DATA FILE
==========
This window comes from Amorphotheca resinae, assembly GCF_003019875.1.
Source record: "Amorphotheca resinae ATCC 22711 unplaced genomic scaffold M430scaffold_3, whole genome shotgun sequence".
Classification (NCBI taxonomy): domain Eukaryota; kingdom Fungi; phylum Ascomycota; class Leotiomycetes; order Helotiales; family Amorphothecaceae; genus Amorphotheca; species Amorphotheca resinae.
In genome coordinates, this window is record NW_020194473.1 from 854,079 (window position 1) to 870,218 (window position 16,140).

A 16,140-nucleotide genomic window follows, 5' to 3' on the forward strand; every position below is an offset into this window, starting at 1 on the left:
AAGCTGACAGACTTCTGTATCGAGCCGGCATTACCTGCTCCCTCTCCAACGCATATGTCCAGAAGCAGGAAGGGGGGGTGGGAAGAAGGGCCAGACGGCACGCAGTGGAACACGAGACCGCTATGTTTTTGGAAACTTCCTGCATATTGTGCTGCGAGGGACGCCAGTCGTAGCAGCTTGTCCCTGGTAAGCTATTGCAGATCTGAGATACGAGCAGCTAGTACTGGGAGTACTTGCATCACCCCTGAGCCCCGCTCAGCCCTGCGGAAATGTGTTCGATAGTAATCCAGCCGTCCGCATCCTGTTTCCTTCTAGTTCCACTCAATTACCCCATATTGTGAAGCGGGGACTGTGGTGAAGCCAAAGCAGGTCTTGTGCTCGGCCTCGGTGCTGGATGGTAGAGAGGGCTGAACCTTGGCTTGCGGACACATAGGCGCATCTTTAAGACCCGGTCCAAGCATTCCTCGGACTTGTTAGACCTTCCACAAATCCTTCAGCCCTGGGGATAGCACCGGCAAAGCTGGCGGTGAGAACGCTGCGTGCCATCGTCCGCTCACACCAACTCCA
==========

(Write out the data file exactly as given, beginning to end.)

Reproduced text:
This window comes from Amorphotheca resinae, assembly GCF_003019875.1.
Source record: "Amorphotheca resinae ATCC 22711 unplaced genomic scaffold M430scaffold_3, whole genome shotgun sequence".
Classification (NCBI taxonomy): domain Eukaryota; kingdom Fungi; phylum Ascomycota; class Leotiomycetes; order Helotiales; family Amorphothecaceae; genus Amorphotheca; species Amorphotheca resinae.
In genome coordinates, this window is record NW_020194473.1 from 854,079 (window position 1) to 870,218 (window position 16,140).

A 16,140-nucleotide genomic window follows, 5' to 3' on the forward strand; every position below is an offset into this window, starting at 1 on the left:
AAGCTGACAGACTTCTGTATCGAGCCGGCATTACCTGCTCCCTCTCCAACGCATATGTCCAGAAGCAGGAAGGGGGGGTGGGAAGAAGGGCCAGACGGCACGCAGTGGAACACGAGACCGCTATGTTTTTGGAAACTTCCTGCATATTGTGCTGCGAGGGACGCCAGTCGTAGCAGCTTGTCCCTGGTAAGCTATTGCAGATCTGAGATACGAGCAGCTAGTACTGGGAGTACTTGCATCACCCCTGAGCCCCGCTCAGCCCTGCGGAAATGTGTTCGATAGTAATCCAGCCGTCCGCATCCTGTTTCCTTCTAGTTCCACTCAATTACCCCATATTGTGAAGCGGGGACTGTGGTGAAGCCAAAGCAGGTCTTGTGCTCGGCCTCGGTGCTGGATGGTAGAGAGGGCTGAACCTTGGCTTGCGGACACATAGGCGCATCTTTAAGACCCGGTCCAAGCATTCCTCGGACTTGTTAGACCTTCCACAAATCCTTCAGCCCTGGGGATAGCACCGGCAAAGCTGGCGGTGAGAACGCTGCGTGCCATCGTCCGCTCACACCAACTCCA